Tag Archives: NHS Competition

Lipstick On A Monster – Comment on This NHS U-turn was a fake by Jacqueline Davis and Nursing Times Poll Results

7 Jul

The BMA has twice voted for the bill to be scrapped, and a British Medical Journal poll this week showed 93% calling for its withdrawal. Today the heart tsar, Sir Roger Boyle, resigned, saying: “I feel in my bones the current changes are not correct and ministers were not prepared to change them substantially.” How much more proof is needed that nothing significant has changed? The BMJ christened the bill “Lansleys monster” when it first appeared. The politicians took it away, slapped on some lipstick and asked us to embrace it. A monster with lipstick is still a monster. It needs to be terminated with extreme prejudice.

via This NHS U-turn was a fake | Jacqueline Davis | Comment is free | The Guardian.

For people interested in the NHS Reforms (ie. anyone who has ever received or is interesting in receiving public healthcare) this pretty good gaurdian article by Jacqueline Davis reports a few interesting things, and is a good read.

In brief:

  • All the mechanisms for privatization of the NHS are still in place
  • Many trusts will be tempted to boost private income at the expense of public patients
  • The proposed reduction in bureaucracy and putting the power into the hands of GPs in reality means increased bureaucracy (various monitors, consortia, groups and organizations are no proposed) and GPs subordinate to commercial companies
  • A Poll by the BMJ has received a 93% vote that even despite changes (or perhaps because of) the health and social care bill should be scrapped.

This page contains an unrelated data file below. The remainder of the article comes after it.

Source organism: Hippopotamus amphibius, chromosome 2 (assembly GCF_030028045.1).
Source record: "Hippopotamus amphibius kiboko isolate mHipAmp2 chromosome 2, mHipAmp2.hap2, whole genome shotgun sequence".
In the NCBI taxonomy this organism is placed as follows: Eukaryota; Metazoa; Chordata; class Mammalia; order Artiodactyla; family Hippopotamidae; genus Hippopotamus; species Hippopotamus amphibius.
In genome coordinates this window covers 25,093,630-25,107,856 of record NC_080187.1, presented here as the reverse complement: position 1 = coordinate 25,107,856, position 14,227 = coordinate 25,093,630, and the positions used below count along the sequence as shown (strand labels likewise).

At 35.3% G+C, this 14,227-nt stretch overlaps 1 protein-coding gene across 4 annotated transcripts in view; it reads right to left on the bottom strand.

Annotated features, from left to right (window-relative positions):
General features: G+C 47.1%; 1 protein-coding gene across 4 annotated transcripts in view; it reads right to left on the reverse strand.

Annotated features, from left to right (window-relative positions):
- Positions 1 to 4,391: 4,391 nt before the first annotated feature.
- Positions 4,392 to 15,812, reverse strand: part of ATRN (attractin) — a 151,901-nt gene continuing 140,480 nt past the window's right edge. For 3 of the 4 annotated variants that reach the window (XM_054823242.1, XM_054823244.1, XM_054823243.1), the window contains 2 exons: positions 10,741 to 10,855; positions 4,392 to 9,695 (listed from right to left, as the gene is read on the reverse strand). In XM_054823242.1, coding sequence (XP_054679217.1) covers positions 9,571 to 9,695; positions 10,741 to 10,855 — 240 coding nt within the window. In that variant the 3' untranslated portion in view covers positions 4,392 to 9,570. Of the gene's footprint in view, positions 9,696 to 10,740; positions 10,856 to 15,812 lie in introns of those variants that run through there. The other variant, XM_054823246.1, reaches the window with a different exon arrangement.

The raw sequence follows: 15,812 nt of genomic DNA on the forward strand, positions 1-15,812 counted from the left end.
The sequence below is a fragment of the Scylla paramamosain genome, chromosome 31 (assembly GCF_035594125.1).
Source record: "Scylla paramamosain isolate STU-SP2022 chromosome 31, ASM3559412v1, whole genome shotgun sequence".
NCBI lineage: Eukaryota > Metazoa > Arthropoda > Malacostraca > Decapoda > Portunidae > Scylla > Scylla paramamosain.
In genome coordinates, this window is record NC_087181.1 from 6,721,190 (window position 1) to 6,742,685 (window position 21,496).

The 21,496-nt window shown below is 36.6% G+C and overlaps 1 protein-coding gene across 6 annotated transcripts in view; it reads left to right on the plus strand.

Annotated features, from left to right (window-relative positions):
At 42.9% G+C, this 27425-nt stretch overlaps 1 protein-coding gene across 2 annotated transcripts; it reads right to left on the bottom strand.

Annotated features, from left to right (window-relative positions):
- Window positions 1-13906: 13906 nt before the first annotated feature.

• “The secretary of state’s “duty to provide” comprehensive health care is now so obscure that teams of lawyers are working their way through the legalese in an attempt to understand it”

On top of that the Nursing Times this week released the results of their own poll questioning “Do changes to the health bill go far enough to safeguard the NHS?”

The results were 100% no, displaying that readers of the Nursing Times unanimously have absolutely no faith in the health and social care bill and the changes which the government has been making to it.

In conclusion, doctors don’t like it, nurses don’t like it, it would appear many patients don’t like, hell even most politicians don’t even like it but a couple of politicians love it and so do private companies.

I’m still not too keen.

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BBC News – Nick Clegg to oppose NHS competition regulator

18 May

Good news. Clegg is attempting to save the NHS…and the Lib Dems as well of course. It’s good to see him actually standup for his own policy for once. It may or may not pave the way to Lib Dems getting a second chance…the most important thing is that he has recognized a problem with the reforms. Various problems have already been published in the very prestigious British Medical Journal, with bodies such as The British Medical Association, The Royal College of Nursing,  The Royal College of Physicians and The Chartered Society of Physiotherapy making their concerns heard.

The Lib Dems’ policy document, which Mr Clegg signed, is specific.

It says: “We cannot treat the NHS as if it were a utility, and the decision to establish Monitor as an “economic regulator” was clearly a misjudgement, failing to recognise all the unique characteristics of a public health service, and opening us up to accusations that we are trying to subject the NHS to the full rigours of UK and EU competition law.

“I have come to the conclusion that we must not make this change.”

via BBC News – Nick Clegg to oppose NHS competition regulator.